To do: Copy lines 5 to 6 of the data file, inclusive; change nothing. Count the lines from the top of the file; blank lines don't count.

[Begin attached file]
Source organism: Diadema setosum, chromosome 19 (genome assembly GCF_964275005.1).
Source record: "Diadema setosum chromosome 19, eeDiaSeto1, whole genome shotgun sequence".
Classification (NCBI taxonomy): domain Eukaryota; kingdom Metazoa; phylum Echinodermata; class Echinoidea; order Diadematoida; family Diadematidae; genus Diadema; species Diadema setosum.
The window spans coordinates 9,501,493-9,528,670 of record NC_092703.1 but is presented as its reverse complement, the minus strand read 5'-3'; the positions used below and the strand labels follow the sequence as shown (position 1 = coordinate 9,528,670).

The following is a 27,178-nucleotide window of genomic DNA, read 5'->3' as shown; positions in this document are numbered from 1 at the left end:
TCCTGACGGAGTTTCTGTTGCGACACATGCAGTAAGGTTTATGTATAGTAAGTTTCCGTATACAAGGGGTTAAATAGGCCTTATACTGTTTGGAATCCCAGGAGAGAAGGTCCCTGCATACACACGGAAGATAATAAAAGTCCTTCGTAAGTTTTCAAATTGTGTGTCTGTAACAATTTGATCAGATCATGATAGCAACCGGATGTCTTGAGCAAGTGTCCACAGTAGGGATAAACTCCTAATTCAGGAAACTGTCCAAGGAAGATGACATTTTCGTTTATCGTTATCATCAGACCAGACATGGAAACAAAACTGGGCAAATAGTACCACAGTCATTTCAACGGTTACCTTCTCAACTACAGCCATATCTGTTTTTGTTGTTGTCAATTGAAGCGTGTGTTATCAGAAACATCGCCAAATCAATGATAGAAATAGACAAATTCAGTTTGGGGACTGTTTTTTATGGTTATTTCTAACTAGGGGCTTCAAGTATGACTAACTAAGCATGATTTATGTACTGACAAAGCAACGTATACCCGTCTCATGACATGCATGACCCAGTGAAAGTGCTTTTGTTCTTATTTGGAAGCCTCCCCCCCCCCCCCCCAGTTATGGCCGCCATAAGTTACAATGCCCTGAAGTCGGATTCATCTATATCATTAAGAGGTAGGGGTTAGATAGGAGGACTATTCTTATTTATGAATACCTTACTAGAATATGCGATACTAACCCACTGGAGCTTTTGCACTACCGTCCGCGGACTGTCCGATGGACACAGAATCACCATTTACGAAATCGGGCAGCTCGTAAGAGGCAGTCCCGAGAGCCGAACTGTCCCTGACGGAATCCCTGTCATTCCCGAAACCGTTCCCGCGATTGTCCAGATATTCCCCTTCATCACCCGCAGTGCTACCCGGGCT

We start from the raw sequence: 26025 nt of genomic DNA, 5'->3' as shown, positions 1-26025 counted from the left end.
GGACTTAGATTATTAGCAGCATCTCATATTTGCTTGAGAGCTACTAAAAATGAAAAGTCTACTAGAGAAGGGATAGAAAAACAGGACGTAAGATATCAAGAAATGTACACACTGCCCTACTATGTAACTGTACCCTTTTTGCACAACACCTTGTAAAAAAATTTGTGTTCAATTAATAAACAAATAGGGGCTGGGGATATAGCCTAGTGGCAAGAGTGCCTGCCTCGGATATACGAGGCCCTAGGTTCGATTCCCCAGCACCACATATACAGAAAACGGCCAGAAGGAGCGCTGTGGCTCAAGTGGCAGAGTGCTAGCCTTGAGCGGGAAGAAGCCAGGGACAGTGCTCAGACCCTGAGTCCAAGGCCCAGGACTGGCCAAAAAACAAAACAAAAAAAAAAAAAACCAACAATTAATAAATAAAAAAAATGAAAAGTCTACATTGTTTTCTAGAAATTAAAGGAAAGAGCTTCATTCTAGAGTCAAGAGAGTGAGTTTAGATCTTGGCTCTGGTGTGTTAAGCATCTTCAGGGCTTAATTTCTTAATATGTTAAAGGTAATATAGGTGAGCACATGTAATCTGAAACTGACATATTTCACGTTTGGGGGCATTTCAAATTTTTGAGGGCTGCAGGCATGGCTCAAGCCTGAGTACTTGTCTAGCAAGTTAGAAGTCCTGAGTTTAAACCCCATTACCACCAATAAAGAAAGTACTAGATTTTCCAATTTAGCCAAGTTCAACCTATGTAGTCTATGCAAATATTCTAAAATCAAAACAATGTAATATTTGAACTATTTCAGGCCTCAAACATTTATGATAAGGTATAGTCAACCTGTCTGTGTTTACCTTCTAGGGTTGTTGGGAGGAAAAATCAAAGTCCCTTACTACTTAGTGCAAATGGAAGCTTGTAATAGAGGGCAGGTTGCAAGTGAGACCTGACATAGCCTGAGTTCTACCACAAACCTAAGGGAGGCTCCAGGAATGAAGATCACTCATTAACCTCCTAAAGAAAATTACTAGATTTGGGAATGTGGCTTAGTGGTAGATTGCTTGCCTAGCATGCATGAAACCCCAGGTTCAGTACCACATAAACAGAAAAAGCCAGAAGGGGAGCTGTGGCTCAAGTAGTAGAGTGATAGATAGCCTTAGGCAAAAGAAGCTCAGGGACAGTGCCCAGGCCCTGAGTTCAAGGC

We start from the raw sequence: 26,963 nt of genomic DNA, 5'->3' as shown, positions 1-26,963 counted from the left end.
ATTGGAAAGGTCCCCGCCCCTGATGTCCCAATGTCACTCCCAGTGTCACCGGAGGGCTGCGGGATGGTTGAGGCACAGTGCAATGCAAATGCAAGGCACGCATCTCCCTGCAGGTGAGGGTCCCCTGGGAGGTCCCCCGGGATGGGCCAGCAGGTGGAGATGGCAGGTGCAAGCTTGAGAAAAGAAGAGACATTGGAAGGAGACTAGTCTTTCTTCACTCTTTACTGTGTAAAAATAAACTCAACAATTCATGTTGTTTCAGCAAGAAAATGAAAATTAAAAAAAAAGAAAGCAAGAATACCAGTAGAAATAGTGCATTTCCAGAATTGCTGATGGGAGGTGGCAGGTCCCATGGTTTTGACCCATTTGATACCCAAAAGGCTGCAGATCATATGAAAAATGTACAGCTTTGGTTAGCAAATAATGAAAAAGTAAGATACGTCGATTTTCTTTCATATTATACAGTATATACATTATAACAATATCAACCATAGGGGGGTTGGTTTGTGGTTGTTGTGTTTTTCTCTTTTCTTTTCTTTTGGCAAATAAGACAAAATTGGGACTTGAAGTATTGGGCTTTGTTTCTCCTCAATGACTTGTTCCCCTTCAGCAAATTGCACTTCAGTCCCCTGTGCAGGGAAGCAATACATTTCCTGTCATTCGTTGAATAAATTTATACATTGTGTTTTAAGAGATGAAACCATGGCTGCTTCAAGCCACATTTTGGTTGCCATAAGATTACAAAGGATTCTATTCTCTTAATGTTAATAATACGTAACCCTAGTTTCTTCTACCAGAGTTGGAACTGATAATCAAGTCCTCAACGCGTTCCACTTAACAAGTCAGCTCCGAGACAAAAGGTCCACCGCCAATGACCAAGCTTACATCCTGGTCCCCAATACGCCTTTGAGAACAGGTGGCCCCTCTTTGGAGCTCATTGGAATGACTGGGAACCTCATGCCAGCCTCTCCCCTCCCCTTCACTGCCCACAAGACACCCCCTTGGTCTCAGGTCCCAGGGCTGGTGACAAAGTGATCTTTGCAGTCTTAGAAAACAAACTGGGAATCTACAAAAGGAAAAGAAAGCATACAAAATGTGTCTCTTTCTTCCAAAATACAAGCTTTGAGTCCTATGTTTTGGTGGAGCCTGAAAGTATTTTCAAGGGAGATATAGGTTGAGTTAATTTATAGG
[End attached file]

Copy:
The following is a 27,178-nucleotide window of genomic DNA, read 5'->3' as shown; positions in this document are numbered from 1 at the left end:
TCCTGACGGAGTTTCTGTTGCGACACATGCAGTAAGGTTTATGTATAGTAAGTTTCCGTATACAAGGGGTTAAATAGGCCTTATACTGTTTGGAATCCCAGGAGAGAAGGTCCCTGCATACACACGGAAGATAATAAAAGTCCTTCGTAAGTTTTCAAATTGTGTGTCTGTAACAATTTGATCAGATCATGATAGCAACCGGATGTCTTGAGCAAGTGTCCACAGTAGGGATAAACTCCTAATTCAGGAAACTGTCCAAGGAAGATGACATTTTCGTTTATCGTTATCATCAGACCAGACATGGAAACAAAACTGGGCAAATAGTACCACAGTCATTTCAACGGTTACCTTCTCAACTACAGCCATATCTGTTTTTGTTGTTGTCAATTGAAGCGTGTGTTATCAGAAACATCGCCAAATCAATGATAGAAATAGACAAATTCAGTTTGGGGACTGTTTTTTATGGTTATTTCTAACTAGGGGCTTCAAGTATGACTAACTAAGCATGATTTATGTACTGACAAAGCAACGTATACCCGTCTCATGACATGCATGACCCAGTGAAAGTGCTTTTGTTCTTATTTGGAAGCCTCCCCCCCCCCCCCCCAGTTATGGCCGCCATAAGTTACAATGCCCTGAAGTCGGATTCATCTATATCATTAAGAGGTAGGGGTTAGATAGGAGGACTATTCTTATTTATGAATACCTTACTAGAATATGCGATACTAACCCACTGGAGCTTTTGCACTACCGTCCGCGGACTGTCCGATGGACACAGAATCACCATTTACGAAATCGGGCAGCTCGTAAGAGGCAGTCCCGAGAGCCGAACTGTCCCTGACGGAATCCCTGTCATTCCCGAAACCGTTCCCGCGATTGTCCAGATATTCCCCTTCATCACCCGCAGTGCTACCCGGGCT